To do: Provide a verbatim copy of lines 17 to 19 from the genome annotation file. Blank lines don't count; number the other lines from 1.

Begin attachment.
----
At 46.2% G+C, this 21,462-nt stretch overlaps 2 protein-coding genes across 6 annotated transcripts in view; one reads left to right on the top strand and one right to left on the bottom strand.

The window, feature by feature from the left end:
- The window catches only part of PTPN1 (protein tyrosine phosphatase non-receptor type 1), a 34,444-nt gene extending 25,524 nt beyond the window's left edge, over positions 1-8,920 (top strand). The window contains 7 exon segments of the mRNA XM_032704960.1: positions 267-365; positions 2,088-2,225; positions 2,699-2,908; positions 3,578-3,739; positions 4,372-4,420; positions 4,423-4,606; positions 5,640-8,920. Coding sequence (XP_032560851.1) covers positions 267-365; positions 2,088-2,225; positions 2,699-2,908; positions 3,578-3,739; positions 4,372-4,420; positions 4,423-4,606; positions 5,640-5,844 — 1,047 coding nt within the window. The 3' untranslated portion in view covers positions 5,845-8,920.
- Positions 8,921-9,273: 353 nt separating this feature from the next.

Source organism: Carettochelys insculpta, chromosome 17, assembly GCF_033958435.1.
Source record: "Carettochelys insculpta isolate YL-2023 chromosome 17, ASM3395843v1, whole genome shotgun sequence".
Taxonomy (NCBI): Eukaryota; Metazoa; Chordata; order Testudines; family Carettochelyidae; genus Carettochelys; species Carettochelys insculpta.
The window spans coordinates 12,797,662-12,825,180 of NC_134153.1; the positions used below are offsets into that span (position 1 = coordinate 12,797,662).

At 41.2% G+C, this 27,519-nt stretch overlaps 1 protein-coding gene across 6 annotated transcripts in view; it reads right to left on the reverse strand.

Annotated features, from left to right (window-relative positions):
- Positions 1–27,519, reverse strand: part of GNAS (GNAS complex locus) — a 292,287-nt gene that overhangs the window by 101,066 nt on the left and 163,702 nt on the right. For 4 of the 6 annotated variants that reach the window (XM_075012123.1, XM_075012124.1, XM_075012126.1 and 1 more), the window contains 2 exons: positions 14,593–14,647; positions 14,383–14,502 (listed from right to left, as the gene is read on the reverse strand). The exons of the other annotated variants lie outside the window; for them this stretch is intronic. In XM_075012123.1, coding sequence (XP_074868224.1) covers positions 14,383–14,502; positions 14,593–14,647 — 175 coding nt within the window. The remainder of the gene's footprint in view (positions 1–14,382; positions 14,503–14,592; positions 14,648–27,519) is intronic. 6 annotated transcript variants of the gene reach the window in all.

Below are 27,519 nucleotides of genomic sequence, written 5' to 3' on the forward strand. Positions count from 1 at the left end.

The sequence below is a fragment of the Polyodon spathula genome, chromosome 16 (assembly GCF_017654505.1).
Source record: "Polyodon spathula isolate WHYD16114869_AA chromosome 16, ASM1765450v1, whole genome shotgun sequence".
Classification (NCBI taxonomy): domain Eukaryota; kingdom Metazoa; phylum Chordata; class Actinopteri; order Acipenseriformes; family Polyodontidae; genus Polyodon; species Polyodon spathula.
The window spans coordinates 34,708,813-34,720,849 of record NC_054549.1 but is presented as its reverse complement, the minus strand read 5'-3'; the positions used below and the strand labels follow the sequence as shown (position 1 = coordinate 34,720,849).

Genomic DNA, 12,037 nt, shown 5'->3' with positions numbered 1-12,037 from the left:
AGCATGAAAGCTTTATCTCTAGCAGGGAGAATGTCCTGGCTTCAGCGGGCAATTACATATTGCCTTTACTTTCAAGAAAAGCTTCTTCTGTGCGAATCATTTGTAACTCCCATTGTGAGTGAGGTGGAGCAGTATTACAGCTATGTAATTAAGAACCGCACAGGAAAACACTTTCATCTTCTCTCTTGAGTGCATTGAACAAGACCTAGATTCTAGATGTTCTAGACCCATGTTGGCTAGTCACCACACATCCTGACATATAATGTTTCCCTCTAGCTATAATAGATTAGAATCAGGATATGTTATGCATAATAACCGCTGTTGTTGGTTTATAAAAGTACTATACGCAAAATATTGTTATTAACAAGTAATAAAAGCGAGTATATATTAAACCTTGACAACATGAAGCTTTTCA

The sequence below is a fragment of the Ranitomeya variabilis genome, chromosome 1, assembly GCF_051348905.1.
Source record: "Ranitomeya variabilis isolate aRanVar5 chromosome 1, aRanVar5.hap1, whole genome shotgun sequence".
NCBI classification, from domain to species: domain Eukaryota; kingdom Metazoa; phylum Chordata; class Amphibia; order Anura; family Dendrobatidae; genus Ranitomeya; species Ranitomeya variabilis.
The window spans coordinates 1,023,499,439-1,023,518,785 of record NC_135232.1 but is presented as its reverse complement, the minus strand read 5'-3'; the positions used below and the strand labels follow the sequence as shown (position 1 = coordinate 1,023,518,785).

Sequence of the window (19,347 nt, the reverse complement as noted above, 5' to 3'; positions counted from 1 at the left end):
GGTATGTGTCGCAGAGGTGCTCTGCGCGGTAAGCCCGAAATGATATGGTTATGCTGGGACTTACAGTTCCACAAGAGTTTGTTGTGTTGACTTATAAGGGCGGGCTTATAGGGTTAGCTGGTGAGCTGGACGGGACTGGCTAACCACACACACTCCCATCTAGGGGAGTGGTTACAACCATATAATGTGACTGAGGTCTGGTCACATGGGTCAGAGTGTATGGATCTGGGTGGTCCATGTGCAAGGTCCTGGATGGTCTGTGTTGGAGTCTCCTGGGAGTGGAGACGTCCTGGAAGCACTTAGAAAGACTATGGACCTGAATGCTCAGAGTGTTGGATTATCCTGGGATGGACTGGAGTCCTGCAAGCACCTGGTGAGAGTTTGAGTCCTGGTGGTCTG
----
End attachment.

Genomic DNA, 12,037 nt, shown 5'->3' with positions numbered 1-12,037 from the left:
AGCATGAAAGCTTTATCTCTAGCAGGGAGAATGTCCTGGCTTCAGCGGGCAATTACATATTGCCTTTACTTTCAAGAAAAGCTTCTTCTGTGCGAATCATTTGTAACTCCCATTGTGAGTGAGGTGGAGCAGTATTACAGCTATGTAATTAAGAACCGCACAGGAAAACACTTTCATCTTCTCTCTTGAGTGCATTGAACAAGACCTAGATTCTAGATGTTCTAGACCCATGTTGGCTAGTCACCACACATCCTGACATATAATGTTTCCCTCTAGCTATAATAGATTAGAATCAGGATATGTTATGCATAATAACCGCTGTTGTTGGTTTATAAAAGTACTATACGCAAAATATTGTTATTAACAAGTAATAAAAGCGAGTATATATTAAACCTTGACAACATGAAGCTTTTCA

The sequence below is a fragment of the Ranitomeya variabilis genome, chromosome 1, assembly GCF_051348905.1.